The Bishop agrees with the content of the report, “Nigeria: Unfolding Genocide? An Inquiry by the UK All-Party Parliamentary Group for International Freedom of Religion or Belief,” which was launched Monday, June 15 in the House of Commons in London.
The report assesses the causes of the conflict, the Nigerian authorities’ response, and proposes recommendations dealing with humanitarian aid, information-sharing, security and peace-building, education and the role of the international community in the conflict.
The protracted attacks by the militant group Boko Haram who frequently abduct and kill those who refuse to conform to their extremist brand of Islam and the reported killings by the Fulani herdsmen seem to characterize the conflict in Nigeria.
“Unfortunately, Boko Haram is not the only threat that Nigerian Christians face. Attacks by armed groups of Fulani herdsmen have resulted in the killing, maiming, dispossession and eviction of thousands of Christians,” the report, which sought responses from people who have been affected by the violence indicates.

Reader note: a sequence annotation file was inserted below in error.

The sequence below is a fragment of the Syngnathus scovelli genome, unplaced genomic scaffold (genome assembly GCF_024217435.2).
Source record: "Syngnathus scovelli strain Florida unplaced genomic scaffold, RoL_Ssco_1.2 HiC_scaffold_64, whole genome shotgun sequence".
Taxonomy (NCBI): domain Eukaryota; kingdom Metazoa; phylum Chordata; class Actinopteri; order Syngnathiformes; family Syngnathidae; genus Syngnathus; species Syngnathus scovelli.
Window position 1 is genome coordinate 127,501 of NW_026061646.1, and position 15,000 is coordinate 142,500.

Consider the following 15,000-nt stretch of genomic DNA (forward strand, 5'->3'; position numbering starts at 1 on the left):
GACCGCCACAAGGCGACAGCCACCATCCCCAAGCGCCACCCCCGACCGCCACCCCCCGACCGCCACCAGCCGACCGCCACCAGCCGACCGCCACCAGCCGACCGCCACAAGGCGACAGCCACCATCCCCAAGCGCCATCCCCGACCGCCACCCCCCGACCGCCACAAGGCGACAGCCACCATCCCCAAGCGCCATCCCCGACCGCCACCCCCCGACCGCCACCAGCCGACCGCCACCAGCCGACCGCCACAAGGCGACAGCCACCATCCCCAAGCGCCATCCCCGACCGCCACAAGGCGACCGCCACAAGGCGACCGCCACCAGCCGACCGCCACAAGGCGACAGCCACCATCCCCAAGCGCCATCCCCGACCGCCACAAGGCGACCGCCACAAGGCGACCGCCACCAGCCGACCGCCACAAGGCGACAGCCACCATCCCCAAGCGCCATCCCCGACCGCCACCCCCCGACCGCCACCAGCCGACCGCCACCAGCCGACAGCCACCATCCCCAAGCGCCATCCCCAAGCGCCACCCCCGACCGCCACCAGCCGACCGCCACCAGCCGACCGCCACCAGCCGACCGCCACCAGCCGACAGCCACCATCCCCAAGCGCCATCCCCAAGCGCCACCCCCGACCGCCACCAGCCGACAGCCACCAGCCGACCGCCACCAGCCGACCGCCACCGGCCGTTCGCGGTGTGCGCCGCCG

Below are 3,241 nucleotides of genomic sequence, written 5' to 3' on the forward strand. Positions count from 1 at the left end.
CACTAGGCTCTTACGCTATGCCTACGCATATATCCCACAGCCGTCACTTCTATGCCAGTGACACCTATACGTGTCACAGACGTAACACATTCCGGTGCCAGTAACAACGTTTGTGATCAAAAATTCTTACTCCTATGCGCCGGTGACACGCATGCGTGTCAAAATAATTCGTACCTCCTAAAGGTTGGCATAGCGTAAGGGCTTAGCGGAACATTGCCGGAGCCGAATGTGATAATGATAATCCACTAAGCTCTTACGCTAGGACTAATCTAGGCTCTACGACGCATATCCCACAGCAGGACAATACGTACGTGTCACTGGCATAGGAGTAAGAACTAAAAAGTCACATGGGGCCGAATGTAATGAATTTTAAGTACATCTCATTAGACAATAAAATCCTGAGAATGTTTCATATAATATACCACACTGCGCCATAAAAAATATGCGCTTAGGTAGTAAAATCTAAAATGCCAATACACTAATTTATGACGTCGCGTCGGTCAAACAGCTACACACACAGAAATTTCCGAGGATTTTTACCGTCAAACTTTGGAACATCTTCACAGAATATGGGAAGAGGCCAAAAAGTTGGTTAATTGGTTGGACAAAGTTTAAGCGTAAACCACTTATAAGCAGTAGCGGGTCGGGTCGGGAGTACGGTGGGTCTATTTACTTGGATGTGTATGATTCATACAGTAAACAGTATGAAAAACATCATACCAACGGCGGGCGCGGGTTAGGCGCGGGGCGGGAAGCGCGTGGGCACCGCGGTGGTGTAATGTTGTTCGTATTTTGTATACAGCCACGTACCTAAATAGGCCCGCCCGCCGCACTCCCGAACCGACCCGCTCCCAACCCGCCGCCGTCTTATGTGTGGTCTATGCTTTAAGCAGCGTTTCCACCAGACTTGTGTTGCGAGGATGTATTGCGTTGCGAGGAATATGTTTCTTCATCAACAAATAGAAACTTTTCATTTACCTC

Individuals and organizations who gave oral or written testimonies in the 51-page report include the Forum on Farmer and Herder Relations in Nigeria, the UK Government, the Nigerian National Christian Elders Forum, Humanitarian Aid Relief Trust, the Muslim Public Affairs Centre Nigeria and among others.
Respondents in the report note that a combination of poor resource management, climate change, population growth and insecurity has led to enormous pressure on resources.
“This pressure has forced herders to drive their cattle to wherever water and grass are available which, in many cases, has been the land of settled farming communities resulting in increasing conflict,” the 2020 report shows.
It notes that historically, village chiefs and herder leaders have kept the peace, mediating between parties and coming to mutually accepted decisions, which were kept by sending anyone who defied them to face local authorities.
The increased conflict has, however, strained the capacity of these leaders to reduce tensions and amicably resolve conflict, a situation that has led to the breakdown of historical dispute settlement mechanisms and in turn, facilitated conflict turning to violence.
These militias, who are often backed by ethnic, political and religious leaders, have been forming in much greater numbers recently and have also been engaging in increasingly premeditated attacks.